film review: scott pilgrim vs. the world
Scott Pilgrim vs. the World is a veritable pop-culture explosion. With more references and allusions than Goombas in a game of Super Mario, this nerd-fest flick brings together comic-book culture, video-game visuals and indie-rock music.
Based on the series of graphic novels by the same name, written by Bryan Lee O’Malley, the film introduces us to slacker Scott (Michael Cera), a garage-band guitarist with a heart of gold. Sure, he’s settled for abstinence and started dating seventeen-year-old Knives (Ellen Wong) since the event of his evil-ex, but he’s happy with mere handholding – until, that is, he meets Ramona Flowers (Mary Elizabeth Winstead).
Ramona’s two most significant personality traits seem to be (a) that she changes her hair colour every other week (this is how the audience knows her character is spontaneous and alternative), and (b) that she has seven evil exes. Which is problematic for reasons aside from emotional baggage, because her exes have come together to form The League of Evil Exes, and Scott must defeat them in battle to win Ramona’s heart. What ensues is a hyperactive, hyper-coloured, kick-ass karate-driven series of action sequences, with some slick script-writing in-between.
Cera turns in a solid performance as a slightly less awkward guy than the kind of awkward guy he usually plays. Winstead also works well with the material she is given. The real stars, however, are the supporting cast. Kieran Culkin is scene-stealing as Scott’s housemate Wallace, and Anna Kendrick continues to prove her sense of comedic timing as Scott’s sister Stacey.
Scott Pilgrim exists in a kind of hyper-reality, not reality. The surreal and the psychedelic are never explained; but then, nor is the strangeness of the human heart. This film explores the real emotions of the characters, through the unreality of their situations. Scott must literally fight the memories of his new dream-girl’s past dalliances; self-respect is literally a sword that comes from within.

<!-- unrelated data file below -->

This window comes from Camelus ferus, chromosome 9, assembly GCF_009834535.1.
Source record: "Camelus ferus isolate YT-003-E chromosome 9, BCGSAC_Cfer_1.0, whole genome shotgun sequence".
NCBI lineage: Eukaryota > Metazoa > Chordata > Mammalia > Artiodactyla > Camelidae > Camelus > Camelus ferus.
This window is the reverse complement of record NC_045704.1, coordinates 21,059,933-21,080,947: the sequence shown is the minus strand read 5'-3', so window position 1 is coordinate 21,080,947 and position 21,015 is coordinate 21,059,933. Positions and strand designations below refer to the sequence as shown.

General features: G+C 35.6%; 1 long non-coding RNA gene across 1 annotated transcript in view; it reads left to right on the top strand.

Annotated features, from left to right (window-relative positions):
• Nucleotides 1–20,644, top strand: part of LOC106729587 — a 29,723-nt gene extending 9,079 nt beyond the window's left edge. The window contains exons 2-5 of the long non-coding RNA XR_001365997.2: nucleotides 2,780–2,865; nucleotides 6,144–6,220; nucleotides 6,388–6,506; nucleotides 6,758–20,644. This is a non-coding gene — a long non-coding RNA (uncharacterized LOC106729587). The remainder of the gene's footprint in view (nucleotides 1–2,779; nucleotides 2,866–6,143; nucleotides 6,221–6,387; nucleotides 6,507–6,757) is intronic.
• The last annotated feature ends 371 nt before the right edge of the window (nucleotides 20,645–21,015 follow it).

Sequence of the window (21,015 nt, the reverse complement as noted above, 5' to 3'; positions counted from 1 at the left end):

Interestingly, then – for a film so concerned with depicting the battlefield of love in all its beautiful, unbearable, larger-than-life glory – is that Scott Pilgrim falls a little flat in its emotional range. Ramona Flowers is initially shown to be mysterious and detached – which is fine, except that her character never develops beyond this. While her character is based on a cartoon, such two-dimensionality is still disappointing. As such, the relationship between Ramona and Scott is somewhat difficult to believe. One might wonder why he’d keep seeing the girl after the third date, let alone defeat seven evil exes to be with her.
That said, what this film lacks in romantic heart, it makes up for with the heart of its title character. Scott Pilgrim vs. the World is ultimately a film about Scott Pilgrim overcoming – not just the adversities presented to him in his love life – but every other insecurity in the world getting him down. It’s a life-affirming blend of live-action and comic-book conventions.
This film is both genuinely amusing and outrageously fun. Someone give director Edgar Wright a gold star. The Super Mario 64 kind, of course.